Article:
Tuesday, April 16, 2013

Annoying or Helpful? The Ultimate Softball Debate

And now for perhaps the most controversial topic in the world of softball:  team cheers.  Having a loud dugout, most would agree, is vital to a team's attitude and emotion during a game.  If the team is up and loud, they play better together and with more energy.  But a quiet dugout usually means a rough day (and more often than not, an upset coach).  So where do we draw the line on cheering?  I think it's safe to say no one would argue against a team that simply cheers loudly on an individual basis, but what about organized team chants and cheers?  When we're young, we learn these cheers and we do them in the dugout and the parents (at first) think we're so cute, all yelling and hollering together.  But then we get a little older and the majority of teams no longer take part in this ritual.  By the time we get to this level, a team with organized cheers is quite rare.  So the question is this: do these rare teams gain any advantage over the rest of us by performing these annoying little rhymes?  The answer obviously lies entirely in psychology, for there's really nothing to be gained physically from the practice (on the contrary, most people are likely to have a sore throat afterward).  The case can definitely be made here.  Personally, when an opposing team's first batter steps to the plate and the rest of the team erupts in whatever cheer/chant they have planned, I roll my eyes and think "Well, this sucks."  Let's be honest, no one wants to sit through seven innings or more of a bunch of girls doing ridiculous chants.  I'd even venture to say that the people doing them don't enjoy it all the time.  The cheering team really gains an edge by mentally startling and agitating the team on the field.  The pitcher especially is vulnerable to being thrown off by certain cheers if she isn't as mentally prepared as she could be.  Aside from the mental advantage over the opposing team, a cheering squad will usually come together more than others.  Especially on a small team that needs every voice to get the full effect, every member has to participate and be involved in every play of the game.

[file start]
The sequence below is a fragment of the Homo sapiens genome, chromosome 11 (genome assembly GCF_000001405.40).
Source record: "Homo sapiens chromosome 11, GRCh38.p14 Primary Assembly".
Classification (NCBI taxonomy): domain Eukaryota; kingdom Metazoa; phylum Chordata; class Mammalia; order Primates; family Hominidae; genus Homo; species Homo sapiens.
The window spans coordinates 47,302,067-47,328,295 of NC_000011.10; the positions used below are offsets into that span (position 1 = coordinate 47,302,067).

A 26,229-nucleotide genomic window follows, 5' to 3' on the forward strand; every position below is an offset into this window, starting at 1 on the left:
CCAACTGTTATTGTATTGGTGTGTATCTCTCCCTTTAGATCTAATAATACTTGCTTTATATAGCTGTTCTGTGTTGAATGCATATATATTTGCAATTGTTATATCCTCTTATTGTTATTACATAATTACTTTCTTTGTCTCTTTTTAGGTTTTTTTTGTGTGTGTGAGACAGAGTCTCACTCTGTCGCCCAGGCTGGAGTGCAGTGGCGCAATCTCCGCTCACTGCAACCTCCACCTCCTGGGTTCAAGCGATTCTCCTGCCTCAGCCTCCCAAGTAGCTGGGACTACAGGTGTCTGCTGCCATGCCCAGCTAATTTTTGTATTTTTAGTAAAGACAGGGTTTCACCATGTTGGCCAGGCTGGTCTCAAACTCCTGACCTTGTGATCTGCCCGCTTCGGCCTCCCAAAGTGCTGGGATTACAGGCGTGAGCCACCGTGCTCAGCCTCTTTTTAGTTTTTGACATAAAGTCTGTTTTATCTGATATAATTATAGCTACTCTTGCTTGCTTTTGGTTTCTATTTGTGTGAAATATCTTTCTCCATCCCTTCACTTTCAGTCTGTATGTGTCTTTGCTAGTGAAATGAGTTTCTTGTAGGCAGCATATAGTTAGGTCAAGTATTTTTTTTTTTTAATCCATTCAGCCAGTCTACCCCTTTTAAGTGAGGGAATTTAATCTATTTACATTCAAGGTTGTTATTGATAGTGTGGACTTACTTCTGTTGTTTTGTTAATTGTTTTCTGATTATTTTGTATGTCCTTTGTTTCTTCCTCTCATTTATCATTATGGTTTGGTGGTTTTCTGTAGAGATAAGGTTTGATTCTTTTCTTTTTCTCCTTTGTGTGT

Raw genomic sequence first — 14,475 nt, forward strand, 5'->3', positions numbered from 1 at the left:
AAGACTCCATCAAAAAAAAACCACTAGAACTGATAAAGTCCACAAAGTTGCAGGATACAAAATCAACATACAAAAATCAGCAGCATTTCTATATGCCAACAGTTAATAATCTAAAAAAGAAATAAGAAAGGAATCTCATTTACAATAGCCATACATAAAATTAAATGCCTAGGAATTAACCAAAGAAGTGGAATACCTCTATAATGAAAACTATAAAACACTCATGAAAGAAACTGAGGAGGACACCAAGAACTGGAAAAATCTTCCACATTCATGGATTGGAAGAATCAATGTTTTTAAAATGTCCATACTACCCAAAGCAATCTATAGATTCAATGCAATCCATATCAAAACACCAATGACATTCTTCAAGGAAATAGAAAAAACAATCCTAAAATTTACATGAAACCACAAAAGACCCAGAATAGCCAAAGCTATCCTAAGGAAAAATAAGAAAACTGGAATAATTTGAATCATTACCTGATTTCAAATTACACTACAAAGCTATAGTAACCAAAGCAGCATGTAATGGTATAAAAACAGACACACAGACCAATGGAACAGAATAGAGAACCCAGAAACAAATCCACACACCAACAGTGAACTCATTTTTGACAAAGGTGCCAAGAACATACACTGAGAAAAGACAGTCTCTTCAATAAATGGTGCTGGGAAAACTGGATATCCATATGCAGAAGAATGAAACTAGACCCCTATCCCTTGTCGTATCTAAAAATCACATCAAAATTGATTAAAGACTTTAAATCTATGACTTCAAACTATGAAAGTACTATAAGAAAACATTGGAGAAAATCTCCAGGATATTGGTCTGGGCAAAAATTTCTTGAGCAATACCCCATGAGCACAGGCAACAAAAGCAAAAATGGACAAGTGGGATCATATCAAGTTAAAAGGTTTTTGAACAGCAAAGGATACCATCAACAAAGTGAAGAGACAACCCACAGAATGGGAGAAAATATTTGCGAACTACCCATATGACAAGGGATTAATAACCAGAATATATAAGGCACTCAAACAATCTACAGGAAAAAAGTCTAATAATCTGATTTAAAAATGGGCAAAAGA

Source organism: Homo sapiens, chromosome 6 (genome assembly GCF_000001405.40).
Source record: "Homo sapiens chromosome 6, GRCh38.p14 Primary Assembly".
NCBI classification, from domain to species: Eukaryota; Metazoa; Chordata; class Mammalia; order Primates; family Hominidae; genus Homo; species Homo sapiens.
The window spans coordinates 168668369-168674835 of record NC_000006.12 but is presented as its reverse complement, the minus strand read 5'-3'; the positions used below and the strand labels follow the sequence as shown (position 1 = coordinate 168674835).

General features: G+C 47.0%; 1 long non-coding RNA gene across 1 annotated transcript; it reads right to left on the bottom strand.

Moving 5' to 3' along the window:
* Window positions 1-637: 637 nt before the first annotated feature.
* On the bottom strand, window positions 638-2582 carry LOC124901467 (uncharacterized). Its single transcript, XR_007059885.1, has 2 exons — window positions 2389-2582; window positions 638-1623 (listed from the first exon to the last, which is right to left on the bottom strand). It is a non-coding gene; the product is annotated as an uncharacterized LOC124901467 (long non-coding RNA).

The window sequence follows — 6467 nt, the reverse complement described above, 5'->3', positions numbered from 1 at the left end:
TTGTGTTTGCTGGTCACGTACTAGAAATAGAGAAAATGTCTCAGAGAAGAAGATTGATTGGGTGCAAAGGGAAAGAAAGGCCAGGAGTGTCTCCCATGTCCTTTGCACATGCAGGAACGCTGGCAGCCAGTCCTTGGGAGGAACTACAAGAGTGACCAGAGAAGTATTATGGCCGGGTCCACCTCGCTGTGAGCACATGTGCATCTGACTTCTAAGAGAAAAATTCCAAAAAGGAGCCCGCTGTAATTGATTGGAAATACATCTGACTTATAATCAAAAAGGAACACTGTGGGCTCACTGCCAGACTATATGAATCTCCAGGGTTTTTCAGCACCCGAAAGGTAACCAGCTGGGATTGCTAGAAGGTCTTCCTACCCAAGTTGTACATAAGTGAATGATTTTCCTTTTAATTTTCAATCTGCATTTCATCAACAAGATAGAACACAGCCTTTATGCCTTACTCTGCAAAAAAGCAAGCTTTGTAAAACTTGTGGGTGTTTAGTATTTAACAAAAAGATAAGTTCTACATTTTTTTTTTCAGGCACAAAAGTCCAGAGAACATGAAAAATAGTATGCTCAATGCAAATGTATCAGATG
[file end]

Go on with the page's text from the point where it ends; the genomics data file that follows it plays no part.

So are there any downsides to being a team that cheers?  Not if you don't mind losing your voice or being hated for being loud.

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